Here’s my bias: I vaccinated both my kids. I believe in science. I don’t subscribe to conspiracy theories because I inherently believe people are good.
So when I read an article in Slate this week with the very sensational headline suggesting that those who don’t vaccinate their kids should be criminally charged, I nodded. To me, it makes sense. Vaccinations are a public safety issue, and while there are personal choices that need to be made, the needs of the many outweigh the needs of the few.
What if a mother decided not to vaccinate her daughter for measles, based on rumors that the vaccine causes autism, and her daughter gets the disease at the age of 4 and passes it to a 1-year-old, who is too young for the vaccine, at her day care center. And what if that baby dies?
“One can make a legitimate, state-sanctioned choice not to vaccinate,” the bioethicist Arthur L. Caplan and his co-authors write, “but that does not protect the person making that choice against the consequences of that choice for others.” Since epidemiologists today can reliably determine the source of a viral infection, the authors argue, a parent who decides not to vaccinate his kid and thus endangers another child is clearly at fault and could be charged with criminally negligent homicide or sued for damages.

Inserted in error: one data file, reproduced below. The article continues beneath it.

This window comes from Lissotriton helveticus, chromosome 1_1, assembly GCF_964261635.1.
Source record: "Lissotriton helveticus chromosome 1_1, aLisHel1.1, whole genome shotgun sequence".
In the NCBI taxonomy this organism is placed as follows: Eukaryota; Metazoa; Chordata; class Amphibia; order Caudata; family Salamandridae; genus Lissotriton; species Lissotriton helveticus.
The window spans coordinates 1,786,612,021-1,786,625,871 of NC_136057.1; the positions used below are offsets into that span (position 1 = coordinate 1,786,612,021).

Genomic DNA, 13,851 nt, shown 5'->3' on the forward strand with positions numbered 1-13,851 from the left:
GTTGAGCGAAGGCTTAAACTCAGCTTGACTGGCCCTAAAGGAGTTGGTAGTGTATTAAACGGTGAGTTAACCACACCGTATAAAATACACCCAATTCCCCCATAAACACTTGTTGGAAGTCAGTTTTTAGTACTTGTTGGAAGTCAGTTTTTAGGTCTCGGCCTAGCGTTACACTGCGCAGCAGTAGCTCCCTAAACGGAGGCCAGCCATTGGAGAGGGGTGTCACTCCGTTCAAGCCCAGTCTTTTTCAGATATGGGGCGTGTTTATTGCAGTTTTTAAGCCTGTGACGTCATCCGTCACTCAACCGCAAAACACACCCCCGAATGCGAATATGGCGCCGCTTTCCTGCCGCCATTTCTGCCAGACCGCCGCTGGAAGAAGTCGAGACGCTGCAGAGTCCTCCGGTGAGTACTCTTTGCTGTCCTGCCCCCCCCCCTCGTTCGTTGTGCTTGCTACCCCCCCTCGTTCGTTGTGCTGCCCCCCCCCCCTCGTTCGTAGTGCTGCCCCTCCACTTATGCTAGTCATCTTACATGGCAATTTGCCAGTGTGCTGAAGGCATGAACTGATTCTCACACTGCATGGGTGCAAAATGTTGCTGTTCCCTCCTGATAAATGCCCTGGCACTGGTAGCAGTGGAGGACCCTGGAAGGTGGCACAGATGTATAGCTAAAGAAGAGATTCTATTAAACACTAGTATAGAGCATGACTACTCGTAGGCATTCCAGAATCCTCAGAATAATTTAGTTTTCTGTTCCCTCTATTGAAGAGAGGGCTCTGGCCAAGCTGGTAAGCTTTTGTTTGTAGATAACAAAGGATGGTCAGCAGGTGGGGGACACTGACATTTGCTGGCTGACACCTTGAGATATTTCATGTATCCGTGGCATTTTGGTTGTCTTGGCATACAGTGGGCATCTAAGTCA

It’s why we have strict laws against smoking. Smoking is legal, but the places you can do it are ever diminishing because we understand that it is as much a public safety issue from second-hand smoke as it is a personal choice to smoke.
I think vaccinations are along that same line–the safety of society is more important than what Jenny McCarthy believes.
When I tweeted out the link to the article, it received immediate response–both positive and negative. So in an attempt to be open-minded, I decided to try and see both sides of the vaccination issue.
Let’s look at the reasonable arguments and see if there can’t be a middle ground: